Knight Ridder/Tribune News Service March 29, 2003
Daily question and answer about the war in Iraq
Q: Brig. Gen. Vincent Brooks, who gives the daily briefings in Qatar, wears a patch of the U.S. flag on his right shoulder. But the flag is backward. What gives?
A: Several Detroit Free Press readers spotted Brooks' patch _ and the patches on uniforms of other U.S. troops _ and wondered the same thing. The answer is blowing in the wind _ sort of.
The flag patch on the right shoulder is known as "flag forward," according to a Pentagon spokesman. That means the soldier is treated like a flagpole facing the wind. Flag patches on the right shoulder would "blow" backward. Patches on the left should wave correctly.
Q: Is it really so unusual that Iraqi President Saddam Hussein would use a double to throw off possible assassins?
A: Not at all. Nor is he the first major political figure to use a double (or two) to fake out opponents. Historians say George Washington, Winston Churchill and Franklin D. Roosevelt used doubles. Adolf Hitler was suspected of using a double, and so was Josef Stalin.
But when it comes to decoys, Saddam has been a master of deception, trotting out as many as 16 look-alikes by one estimate.
Q: What makes the Iraqi Republican Guard "elite" as so many news organizations describe it?
A: Military experts say Iraq's Republican Guard is the country's best-trained and best-equipped, and gets the best housing and the best pay.
But while the Republican Guard gets the best Iraq has, it's believed to be the best of very little.
GlobalSecurity.org, an Alexandria, Va.-based organization that compiles data on military forces, estimates the Republican Guard has 50,000 men. The force was once open only to young men from Iraqi President Saddam Hussein's hometown of Tikrit but expanded recruiting during the Iran-Iraq War.
Republican Guard recruits receive a monthly salary of about $40, compared to $5 for a newly appointed Iraqi civil servant with a college degree. They also get plots of land, extra food, and free health care and education for their children.
In the 1991 Persian Gulf War, one of the guard's most battle-hardened units, the Medina division, lost 61 tanks and 34 armored personnel carriers in less than an hour of fighting against the U.S. 1st Armored Division near Basra.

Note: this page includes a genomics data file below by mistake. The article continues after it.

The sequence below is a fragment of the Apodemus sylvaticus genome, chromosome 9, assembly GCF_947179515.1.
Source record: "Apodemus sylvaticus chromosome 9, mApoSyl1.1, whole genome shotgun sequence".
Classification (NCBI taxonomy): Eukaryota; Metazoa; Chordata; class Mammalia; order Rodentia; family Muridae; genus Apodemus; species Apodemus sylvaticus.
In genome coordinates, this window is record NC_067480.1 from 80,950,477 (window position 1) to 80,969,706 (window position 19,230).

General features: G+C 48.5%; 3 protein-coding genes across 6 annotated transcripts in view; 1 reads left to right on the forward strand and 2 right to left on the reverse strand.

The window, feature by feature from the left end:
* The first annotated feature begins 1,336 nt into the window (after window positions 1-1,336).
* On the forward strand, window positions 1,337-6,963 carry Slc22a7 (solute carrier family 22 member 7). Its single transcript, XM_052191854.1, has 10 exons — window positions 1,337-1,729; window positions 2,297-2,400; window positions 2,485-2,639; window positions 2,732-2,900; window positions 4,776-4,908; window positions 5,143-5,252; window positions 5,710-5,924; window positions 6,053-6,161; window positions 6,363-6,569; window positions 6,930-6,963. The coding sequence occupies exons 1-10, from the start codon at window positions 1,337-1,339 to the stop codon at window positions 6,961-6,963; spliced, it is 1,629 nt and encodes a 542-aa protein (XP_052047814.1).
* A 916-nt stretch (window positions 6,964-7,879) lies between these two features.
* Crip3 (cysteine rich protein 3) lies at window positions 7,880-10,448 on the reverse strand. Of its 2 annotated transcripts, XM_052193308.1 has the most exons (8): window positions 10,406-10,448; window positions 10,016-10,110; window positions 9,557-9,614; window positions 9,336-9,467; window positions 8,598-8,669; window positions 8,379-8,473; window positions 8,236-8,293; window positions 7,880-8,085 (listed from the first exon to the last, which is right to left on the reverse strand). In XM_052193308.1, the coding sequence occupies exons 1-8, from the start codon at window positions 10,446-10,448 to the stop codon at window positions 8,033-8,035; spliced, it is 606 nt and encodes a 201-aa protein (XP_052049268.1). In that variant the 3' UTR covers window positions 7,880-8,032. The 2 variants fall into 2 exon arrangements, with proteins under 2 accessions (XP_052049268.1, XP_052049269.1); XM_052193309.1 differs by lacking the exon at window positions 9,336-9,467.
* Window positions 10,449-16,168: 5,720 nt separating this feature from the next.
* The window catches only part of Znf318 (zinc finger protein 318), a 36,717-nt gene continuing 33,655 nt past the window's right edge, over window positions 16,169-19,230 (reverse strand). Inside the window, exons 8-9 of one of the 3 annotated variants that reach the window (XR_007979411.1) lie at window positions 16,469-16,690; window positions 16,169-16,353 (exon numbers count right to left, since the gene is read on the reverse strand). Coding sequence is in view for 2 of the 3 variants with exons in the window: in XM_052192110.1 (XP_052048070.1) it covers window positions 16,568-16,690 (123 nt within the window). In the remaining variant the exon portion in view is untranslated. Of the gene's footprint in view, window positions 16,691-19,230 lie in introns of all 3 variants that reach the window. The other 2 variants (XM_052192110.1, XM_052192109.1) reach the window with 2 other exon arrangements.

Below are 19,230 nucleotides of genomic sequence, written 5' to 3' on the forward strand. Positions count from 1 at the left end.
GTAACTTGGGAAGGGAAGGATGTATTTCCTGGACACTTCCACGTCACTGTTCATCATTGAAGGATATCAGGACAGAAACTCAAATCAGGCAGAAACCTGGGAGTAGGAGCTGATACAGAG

Many people have suggested the war with Iraq is about controlling that country's huge oil reserves. Some answers to questions about Iraq's oil:
Q: How much oil does Iraq have?
A: It has about 112.5 billion barrels in proven reserves. That puts Iraq second only to Saudi Arabia, which has 262 billion barrels in reserve. But geologists have suggested Iraq may have another 220 billion barrels so far unverified.
Q: What's special about Iraq oil?
A: It's cheaper to produce, and with overland pipelines running through Syria and Turkey, Iraqi oil can be delivered directly to the eastern Mediterranean, closer to European markets.
Q: What's the state of Iraq's oil fields?
A: Poor. Before the 1991 Gulf War, Iraq was pumping about 3.5 million barrels a day. Under U.N. sanctions, Iraq's oil fields have fallen into disrepair. Production in February was about 2.5 million barrels a day.
Estimates of the money and time needed to upgrade Iraq's oil infrastructure vary. Some analysts argue that Iraq would need several years and tens of billions of dollars to boost its output capacity much above what it was in 1990, on the eve of Operation Desert Storm.
Q: What could Iraqi oil production be?
A: Experts suggest 8 million barrels a day, eventually. That's on par with Saudi Arabia's daily production.
Q: And that's if President Saddam Hussein is replaced?
A: Yes. Experts also say if Hussein were replaced by a government friendly to outsiders, Iraq could become a magnet for oil explorers from across the globe.
Q: What will the United States do with Iraqi oil once the war is over?
A: It will hold the reserves in trust for the Iraqi people, Secretary of State Colin Powell has said. "How will we operate it? How best to do that? We are studying different models. But the one thing I can assure you of is that it will be held in trust for the Iraqi people, to benefit the Iraqi people. That is a legal obligation that the occupying power will have," he said in February.
Q: Who buys Iraqi oil?
A: The United States tends to be the biggest importer of Iraqi crude, buying 366,000 barrels a day during December 2002. Iraq was the seventh-biggest supplier of U.S. crude imports that month, according to the U.S. Energy Information Administration. Iraq's other customers include France, Italy, Spain and the Netherlands. In February, about two-thirds of Iraq's exports went to the western hemisphere.
(SOURCES: International Energy Agency, Center for Global Energy Studies, U.S. Energy Information Administration, Energy Intelligence Group, Council on Foreign Relations, news services.)
Q: U.S. TV networks showed video of Iraqi POWs with their hands on their heads or kneeling on the ground. Doesn't that violate the Geneva Conventions?
A: The Swiss-based International Committee of the Red Cross says both Iraqi and Western TV coverage was guilty of breaking convention prohibitions of showing close-ups of captives.
The Iraqi video was much more harsh and included displays of the captives being questioned. U.S. network cameras ranged over Iraqi POWs, not lingering on individuals. But both countries are in violation, the International Red Cross says.
"The Geneva Convention completely prohibits publishing pictures of prisoners of war, as has been happening," Tamara Al-Rifai and the IRC said. "It applies to all parties. For us, the law is clear, and all the parties involved in this war were signatories."